- Feb 13, 2002More Easter Egg stuff from "An Egg at Easter"
"One of the earliest known records of colouring Easter eggs comes fromt eh
household accounts of Edward I, dated 1290, which show an entry of 18d,
spent on purchasing 459 eggs, to be coloured or covered with gold leaf and
distributed to members of the royal household." p 219. Citing William
Hone, _The Every-Day Book_, London, 1837, i. 429
"It is interesting that much earlier (1557-8) Anthony Jenkinson observed
that while the ordinary people of Russia carried red eggs at Easter, the
gentry had theirs gilded." p. 220, citing Richard Hakluyt?
"Watts maintains that, as there no records of Easter eggs in Western
Europe before the fifteenth century, they may have been introduced by
warriors returning from the Crusades." [citing Watts, Alan.
_Easter: Its Story and Meaning_ NY 1958 p. 29
"According to Benet, egg decorating existed in Poland prior to the
eleventh century. She quotes no examples to support her claim" [this is
Benet's unreliable _Song, Dance and Customs of Peasant Poland_, btw]
"but other sources cite the oldest painted egg in that area from
excavations at an early fortified castle in the Opole Wood, Silesia."
[Citing Seweryn, Tadeusz, 'Les Oeufs de Paques Polonais ed Hutsules,'
_Schweizerische Archiv fur Volkskunde_, Basle 1957 vol 53, p 172.
"The castle itselve dates from the eleventh to twelfth centuries, a period
which marked the close of a strongly Slav period in Silesia and after 1200
settlement of Germans became extensive... there were many links with
german areas, of some interest in view of numerous historic egg finds
around Worms-- which may or may not be Christian . . ."
"In Poland itself the first written mention of painted eggs occurs in the
thirteenth-century _Chronicle_ of Archbishop Vincent Kadlubek: 'In distant
times the Poles used to amuse themselves at the expense of their lords
with coloured eggs [pictis ovis].'" Seweryn again...
[citing Konig, Wolfhilde von, 'Kostbare Ostereier', _Die Waage_, ii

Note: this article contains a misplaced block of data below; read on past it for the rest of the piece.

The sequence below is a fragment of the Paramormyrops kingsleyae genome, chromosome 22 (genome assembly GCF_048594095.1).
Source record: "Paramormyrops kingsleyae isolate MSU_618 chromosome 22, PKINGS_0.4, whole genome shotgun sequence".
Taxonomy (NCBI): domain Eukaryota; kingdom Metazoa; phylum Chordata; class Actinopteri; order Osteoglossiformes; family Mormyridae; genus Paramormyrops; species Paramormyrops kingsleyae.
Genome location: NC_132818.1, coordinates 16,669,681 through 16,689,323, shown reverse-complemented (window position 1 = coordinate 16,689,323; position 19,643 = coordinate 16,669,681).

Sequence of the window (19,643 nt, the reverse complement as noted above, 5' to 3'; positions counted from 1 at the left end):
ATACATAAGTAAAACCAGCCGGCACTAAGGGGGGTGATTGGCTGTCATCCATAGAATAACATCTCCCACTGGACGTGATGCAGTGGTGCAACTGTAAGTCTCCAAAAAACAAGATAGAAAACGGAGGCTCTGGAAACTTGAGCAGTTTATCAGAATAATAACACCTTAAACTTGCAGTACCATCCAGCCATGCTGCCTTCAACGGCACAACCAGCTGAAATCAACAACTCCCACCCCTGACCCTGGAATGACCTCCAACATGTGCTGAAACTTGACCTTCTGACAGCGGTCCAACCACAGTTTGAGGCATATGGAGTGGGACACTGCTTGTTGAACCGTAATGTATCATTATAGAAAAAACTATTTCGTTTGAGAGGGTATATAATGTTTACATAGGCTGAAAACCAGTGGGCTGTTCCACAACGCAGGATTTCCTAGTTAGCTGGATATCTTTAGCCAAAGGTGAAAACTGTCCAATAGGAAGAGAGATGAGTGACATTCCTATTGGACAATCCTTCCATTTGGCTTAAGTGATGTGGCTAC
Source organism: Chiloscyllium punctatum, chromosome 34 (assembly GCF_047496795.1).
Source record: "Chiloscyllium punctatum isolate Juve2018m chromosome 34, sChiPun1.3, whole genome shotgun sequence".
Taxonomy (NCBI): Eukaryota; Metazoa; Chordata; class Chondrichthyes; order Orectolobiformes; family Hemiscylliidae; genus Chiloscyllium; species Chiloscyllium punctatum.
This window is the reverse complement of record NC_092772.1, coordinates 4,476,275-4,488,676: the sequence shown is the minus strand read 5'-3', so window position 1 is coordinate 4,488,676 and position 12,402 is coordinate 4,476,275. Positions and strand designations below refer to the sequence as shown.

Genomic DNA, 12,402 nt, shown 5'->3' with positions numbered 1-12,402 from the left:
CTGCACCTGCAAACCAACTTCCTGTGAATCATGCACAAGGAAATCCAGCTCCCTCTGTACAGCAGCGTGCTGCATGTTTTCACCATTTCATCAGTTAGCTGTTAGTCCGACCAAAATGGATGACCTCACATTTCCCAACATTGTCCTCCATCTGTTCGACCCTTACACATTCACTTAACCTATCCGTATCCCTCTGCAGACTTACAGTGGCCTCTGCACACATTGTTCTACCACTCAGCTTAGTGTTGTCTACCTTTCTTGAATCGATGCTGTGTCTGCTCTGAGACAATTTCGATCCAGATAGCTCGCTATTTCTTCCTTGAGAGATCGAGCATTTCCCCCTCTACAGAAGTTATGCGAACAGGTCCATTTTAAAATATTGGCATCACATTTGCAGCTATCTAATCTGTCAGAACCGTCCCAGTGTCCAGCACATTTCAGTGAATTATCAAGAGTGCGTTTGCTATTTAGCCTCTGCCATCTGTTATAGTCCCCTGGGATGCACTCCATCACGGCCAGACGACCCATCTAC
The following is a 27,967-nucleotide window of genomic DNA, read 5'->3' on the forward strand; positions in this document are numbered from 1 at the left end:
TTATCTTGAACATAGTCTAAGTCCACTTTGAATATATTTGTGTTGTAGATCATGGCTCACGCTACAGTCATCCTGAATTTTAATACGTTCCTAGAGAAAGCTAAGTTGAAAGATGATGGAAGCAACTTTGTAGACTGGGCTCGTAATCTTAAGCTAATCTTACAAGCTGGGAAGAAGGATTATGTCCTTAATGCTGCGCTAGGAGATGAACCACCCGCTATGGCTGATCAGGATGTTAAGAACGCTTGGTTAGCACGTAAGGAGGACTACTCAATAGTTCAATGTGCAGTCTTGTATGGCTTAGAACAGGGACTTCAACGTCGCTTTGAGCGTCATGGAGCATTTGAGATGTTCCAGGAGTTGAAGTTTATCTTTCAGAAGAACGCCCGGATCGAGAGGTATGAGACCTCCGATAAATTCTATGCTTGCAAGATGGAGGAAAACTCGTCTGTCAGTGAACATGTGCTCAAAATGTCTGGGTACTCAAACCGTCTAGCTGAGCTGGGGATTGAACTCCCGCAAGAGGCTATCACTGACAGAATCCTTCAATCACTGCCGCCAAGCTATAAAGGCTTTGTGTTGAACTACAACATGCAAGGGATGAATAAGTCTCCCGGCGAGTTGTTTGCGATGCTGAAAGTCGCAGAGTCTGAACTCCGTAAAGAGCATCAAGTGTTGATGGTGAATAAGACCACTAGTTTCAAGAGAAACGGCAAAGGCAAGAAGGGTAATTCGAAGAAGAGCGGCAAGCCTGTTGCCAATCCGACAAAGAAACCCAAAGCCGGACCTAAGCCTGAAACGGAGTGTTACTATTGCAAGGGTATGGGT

(Stolberg, June 1964), 206]: ". . . there are thirteenth century
references in both Germany and England. Freidanck, in his poem
_'Bescheidenheit'_ (Modesty), written in 1216, refers to eggs colored red
ein kint naem ein gewerwet ei
fur ander drin oder zwei.
(a child takes a colored egg,
or perhaps two for those inside)"
"The books of a Dominican convent at Mahrenburg tells us that these eggs
were already known in Styria by the fourteenth century. An entry dated 25
November 1393 reads: "Vund schol diselben ayer tayln an dem heilgen
tefelsampstag vnder di vrawn all di des convents sint' (And shall these
eggs distribute on Holy Saturday among the women present in cloister.)"
[citing Kretzenbacher, Leopod, 'Vom roten Osterei in der grunen
Steiermark' _Schweizerische Archiv fur Volkskunde_ LIII (Basle 1957),
Chambers, exploring the Durham Accounts, found similar entries for the
fifteenth and sixteenth centuries: 'fratribus et sororibus de Wytton pro
eorumEgsilver erga festum pasche.'"
Near Rome ". . . 'These on Easter day are carried to church to ye parish
priests, who bless them and sprinkle ym. w.holy water; on yt day, at
dinner, ye cloth is adorned w. sweet herbs and flowers and ye first thing
yt is eat are those blessed eggs; wc. are cheifly painted ye nuns of
Amelia, a small city about 30 miles from Rome: ye common sort of these
eggs are all of one color, as yellow, blew, red, or purple, wc. are sold
in ye streets till Ascension day or Whitsuntide. Anno 1716." [cited from
_The Gentlemans' Magazine_ ii (London 1831), 408].
more to come...
Jadwiga Zajaczkowa, mka Jennifer Heise jenne@...
disclaimer: i speak for no-one and no-one speaks for me.
"I'd be much happier if my love life resembled falconry a lot less."
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